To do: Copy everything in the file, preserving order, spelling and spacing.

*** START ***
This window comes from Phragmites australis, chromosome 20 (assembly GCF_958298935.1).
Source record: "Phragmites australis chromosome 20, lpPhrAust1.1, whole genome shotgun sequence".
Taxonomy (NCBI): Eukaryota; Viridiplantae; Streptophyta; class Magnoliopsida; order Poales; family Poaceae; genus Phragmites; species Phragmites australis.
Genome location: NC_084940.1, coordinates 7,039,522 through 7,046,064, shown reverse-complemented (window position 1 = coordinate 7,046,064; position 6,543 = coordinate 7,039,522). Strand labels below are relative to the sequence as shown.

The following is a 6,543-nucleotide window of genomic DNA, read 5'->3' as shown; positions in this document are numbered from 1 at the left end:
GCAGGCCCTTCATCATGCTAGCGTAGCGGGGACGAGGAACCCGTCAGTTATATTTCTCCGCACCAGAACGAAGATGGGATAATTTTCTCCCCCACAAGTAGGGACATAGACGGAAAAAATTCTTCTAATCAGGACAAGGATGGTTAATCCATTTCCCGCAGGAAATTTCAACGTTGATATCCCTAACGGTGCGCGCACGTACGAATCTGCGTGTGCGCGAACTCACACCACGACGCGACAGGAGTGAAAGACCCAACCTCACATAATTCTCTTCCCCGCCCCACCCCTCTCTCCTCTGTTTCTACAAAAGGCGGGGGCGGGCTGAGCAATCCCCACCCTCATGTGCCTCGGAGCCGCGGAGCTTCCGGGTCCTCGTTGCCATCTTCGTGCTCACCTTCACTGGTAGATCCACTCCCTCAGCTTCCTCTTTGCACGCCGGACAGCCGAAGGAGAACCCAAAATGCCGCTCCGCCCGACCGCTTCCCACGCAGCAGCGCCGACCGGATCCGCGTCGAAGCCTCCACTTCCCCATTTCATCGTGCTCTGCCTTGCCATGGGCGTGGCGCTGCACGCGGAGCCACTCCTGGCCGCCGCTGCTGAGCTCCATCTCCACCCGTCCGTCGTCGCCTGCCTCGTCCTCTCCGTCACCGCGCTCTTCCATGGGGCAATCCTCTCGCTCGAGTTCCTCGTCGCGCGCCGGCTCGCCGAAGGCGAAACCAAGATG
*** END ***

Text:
This window comes from Phragmites australis, chromosome 20 (assembly GCF_958298935.1).
Source record: "Phragmites australis chromosome 20, lpPhrAust1.1, whole genome shotgun sequence".
Taxonomy (NCBI): Eukaryota; Viridiplantae; Streptophyta; class Magnoliopsida; order Poales; family Poaceae; genus Phragmites; species Phragmites australis.
Genome location: NC_084940.1, coordinates 7,039,522 through 7,046,064, shown reverse-complemented (window position 1 = coordinate 7,046,064; position 6,543 = coordinate 7,039,522). Strand labels below are relative to the sequence as shown.

The following is a 6,543-nucleotide window of genomic DNA, read 5'->3' as shown; positions in this document are numbered from 1 at the left end:
GCAGGCCCTTCATCATGCTAGCGTAGCGGGGACGAGGAACCCGTCAGTTATATTTCTCCGCACCAGAACGAAGATGGGATAATTTTCTCCCCCACAAGTAGGGACATAGACGGAAAAAATTCTTCTAATCAGGACAAGGATGGTTAATCCATTTCCCGCAGGAAATTTCAACGTTGATATCCCTAACGGTGCGCGCACGTACGAATCTGCGTGTGCGCGAACTCACACCACGACGCGACAGGAGTGAAAGACCCAACCTCACATAATTCTCTTCCCCGCCCCACCCCTCTCTCCTCTGTTTCTACAAAAGGCGGGGGCGGGCTGAGCAATCCCCACCCTCATGTGCCTCGGAGCCGCGGAGCTTCCGGGTCCTCGTTGCCATCTTCGTGCTCACCTTCACTGGTAGATCCACTCCCTCAGCTTCCTCTTTGCACGCCGGACAGCCGAAGGAGAACCCAAAATGCCGCTCCGCCCGACCGCTTCCCACGCAGCAGCGCCGACCGGATCCGCGTCGAAGCCTCCACTTCCCCATTTCATCGTGCTCTGCCTTGCCATGGGCGTGGCGCTGCACGCGGAGCCACTCCTGGCCGCCGCTGCTGAGCTCCATCTCCACCCGTCCGTCGTCGCCTGCCTCGTCCTCTCCGTCACCGCGCTCTTCCATGGGGCAATCCTCTCGCTCGAGTTCCTCGTCGCGCGCCGGCTCGCCGAAGGCGAAACCAAGATG